CompanionDeviceService. However, since this hasn't been released yet I won't include it in this post, but hopefully, get a chance to cover it in the future.
To connect to a BLE peripheral in an Android app, you need to use the function
connectGatt() found in the
BluetoothDevice class. This function was added already in API level 18, but new functions were added in API level 23 (for setting which transport to use, which is outside the scope of this post), and most recently in API level 26 when the new version was added to specify a
Handler to use for invoking the GATT callbacks.
Before API level 26, the thread on which the GATT callbacks were invoked was undefined in the API. In real life, the thread was always a Binder thread which was used by the system to communicate between the system services and the app. The problem with this is that the remote side of a Binder call will block until the processing on the Binder thread in the app completes. A call over a Binder thread is a blocking call. This effectively meant that an app could block a thread in the system service, sometimes causing a crash that would reboot the device, or in some cases, crash the entire Bluetooth stack on the device that could only be resolved by a reboot.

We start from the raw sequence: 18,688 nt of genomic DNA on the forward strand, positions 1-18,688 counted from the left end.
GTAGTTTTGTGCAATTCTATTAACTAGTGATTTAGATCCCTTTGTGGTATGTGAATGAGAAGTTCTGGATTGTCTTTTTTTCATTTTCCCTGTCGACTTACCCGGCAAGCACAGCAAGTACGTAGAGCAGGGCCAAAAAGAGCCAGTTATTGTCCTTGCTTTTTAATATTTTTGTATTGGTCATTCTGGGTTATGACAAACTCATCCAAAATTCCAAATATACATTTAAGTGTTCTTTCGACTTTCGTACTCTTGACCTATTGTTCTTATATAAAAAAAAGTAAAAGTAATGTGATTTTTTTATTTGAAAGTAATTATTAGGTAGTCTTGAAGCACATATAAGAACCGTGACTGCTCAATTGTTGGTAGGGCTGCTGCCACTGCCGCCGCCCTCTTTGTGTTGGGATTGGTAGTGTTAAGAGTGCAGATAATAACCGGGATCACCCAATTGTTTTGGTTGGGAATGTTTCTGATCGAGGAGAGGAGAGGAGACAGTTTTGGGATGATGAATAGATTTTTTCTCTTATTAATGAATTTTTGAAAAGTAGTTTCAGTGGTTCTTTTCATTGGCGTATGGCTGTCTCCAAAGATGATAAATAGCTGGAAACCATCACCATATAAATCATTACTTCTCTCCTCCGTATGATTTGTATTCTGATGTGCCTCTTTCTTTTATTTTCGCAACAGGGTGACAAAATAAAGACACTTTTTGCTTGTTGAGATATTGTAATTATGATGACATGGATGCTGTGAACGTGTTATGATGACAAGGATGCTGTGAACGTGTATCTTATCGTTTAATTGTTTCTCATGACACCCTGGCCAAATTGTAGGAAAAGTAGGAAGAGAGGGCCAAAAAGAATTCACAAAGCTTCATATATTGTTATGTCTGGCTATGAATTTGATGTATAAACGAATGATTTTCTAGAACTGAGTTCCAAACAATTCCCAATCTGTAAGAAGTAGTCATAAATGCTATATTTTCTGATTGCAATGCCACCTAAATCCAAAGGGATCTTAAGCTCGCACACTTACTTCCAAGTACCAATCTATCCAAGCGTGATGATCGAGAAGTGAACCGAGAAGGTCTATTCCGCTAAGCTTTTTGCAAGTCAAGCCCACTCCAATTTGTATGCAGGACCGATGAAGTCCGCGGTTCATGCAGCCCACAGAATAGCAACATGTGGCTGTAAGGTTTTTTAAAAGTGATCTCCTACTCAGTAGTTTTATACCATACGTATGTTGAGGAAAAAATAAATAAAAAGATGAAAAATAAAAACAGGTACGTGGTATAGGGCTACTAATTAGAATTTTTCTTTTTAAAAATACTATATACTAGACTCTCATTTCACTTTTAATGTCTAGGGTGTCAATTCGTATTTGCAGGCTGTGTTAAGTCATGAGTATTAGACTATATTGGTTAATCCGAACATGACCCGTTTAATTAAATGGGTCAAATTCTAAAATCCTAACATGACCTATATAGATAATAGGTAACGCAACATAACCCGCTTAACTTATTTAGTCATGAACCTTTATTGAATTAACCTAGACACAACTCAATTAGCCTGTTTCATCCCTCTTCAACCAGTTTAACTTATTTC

With API level 26, Google introduced versions of the
connectGatt() function that takes a
Handler as a parameter. What this does is making sure that callbacks to the
BluetoothGattCallback instance are invoked on this
Handler and not on whatever Binder thread that the system call came on. The API documentation says "If null, callbacks will happen on an un-specified background thread.", so I strongly advise you to use a specific
Handler here. Since you're not supposed to do any long-running jobs on these callbacks, it is ok to use a
Handler running on the main thread for this.
Hopefully, this change will have a major improvement on the stability of BLE-enabled Android apps.
With Bluetooth 5.0 came several additions to the BLE capabilities. One thing that is of importance to developers is the support for long-range and 2 MBit/s PHY. These are two states that you can set for a BLE connection that affects range AND speed. You can choose to either get a longer range, but suffer a lower throughput, or decrease the possible range and gain a higher throughput.